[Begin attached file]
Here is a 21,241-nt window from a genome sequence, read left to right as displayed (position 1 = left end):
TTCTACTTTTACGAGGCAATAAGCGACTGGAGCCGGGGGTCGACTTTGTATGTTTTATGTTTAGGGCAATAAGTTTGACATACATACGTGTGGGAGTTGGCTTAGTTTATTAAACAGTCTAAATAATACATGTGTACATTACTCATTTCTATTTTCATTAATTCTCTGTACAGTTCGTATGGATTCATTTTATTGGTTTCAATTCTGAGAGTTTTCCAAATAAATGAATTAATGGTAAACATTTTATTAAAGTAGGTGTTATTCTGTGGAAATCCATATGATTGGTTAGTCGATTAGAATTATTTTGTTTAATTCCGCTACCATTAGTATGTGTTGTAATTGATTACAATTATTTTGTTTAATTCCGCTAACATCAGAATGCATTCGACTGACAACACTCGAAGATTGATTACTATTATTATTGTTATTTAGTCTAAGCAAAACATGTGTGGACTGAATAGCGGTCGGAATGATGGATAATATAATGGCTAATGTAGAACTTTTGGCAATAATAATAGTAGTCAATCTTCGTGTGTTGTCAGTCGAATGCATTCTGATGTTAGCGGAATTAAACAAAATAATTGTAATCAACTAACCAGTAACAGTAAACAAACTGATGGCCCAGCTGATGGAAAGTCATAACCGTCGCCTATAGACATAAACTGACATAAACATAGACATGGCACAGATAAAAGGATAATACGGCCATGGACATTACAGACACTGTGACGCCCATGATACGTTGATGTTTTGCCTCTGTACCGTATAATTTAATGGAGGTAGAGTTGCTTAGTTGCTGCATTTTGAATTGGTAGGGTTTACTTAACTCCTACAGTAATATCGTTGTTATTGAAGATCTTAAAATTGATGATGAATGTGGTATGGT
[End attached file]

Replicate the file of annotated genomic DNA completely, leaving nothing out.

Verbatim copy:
Here is a 21,241-nt window from a genome sequence, read left to right as displayed (position 1 = left end):
TTCTACTTTTACGAGGCAATAAGCGACTGGAGCCGGGGGTCGACTTTGTATGTTTTATGTTTAGGGCAATAAGTTTGACATACATACGTGTGGGAGTTGGCTTAGTTTATTAAACAGTCTAAATAATACATGTGTACATTACTCATTTCTATTTTCATTAATTCTCTGTACAGTTCGTATGGATTCATTTTATTGGTTTCAATTCTGAGAGTTTTCCAAATAAATGAATTAATGGTAAACATTTTATTAAAGTAGGTGTTATTCTGTGGAAATCCATATGATTGGTTAGTCGATTAGAATTATTTTGTTTAATTCCGCTACCATTAGTATGTGTTGTAATTGATTACAATTATTTTGTTTAATTCCGCTAACATCAGAATGCATTCGACTGACAACACTCGAAGATTGATTACTATTATTATTGTTATTTAGTCTAAGCAAAACATGTGTGGACTGAATAGCGGTCGGAATGATGGATAATATAATGGCTAATGTAGAACTTTTGGCAATAATAATAGTAGTCAATCTTCGTGTGTTGTCAGTCGAATGCATTCTGATGTTAGCGGAATTAAACAAAATAATTGTAATCAACTAACCAGTAACAGTAAACAAACTGATGGCCCAGCTGATGGAAAGTCATAACCGTCGCCTATAGACATAAACTGACATAAACATAGACATGGCACAGATAAAAGGATAATACGGCCATGGACATTACAGACACTGTGACGCCCATGATACGTTGATGTTTTGCCTCTGTACCGTATAATTTAATGGAGGTAGAGTTGCTTAGTTGCTGCATTTTGAATTGGTAGGGTTTACTTAACTCCTACAGTAATATCGTTGTTATTGAAGATCTTAAAATTGATGATGAATGTGGTATGGT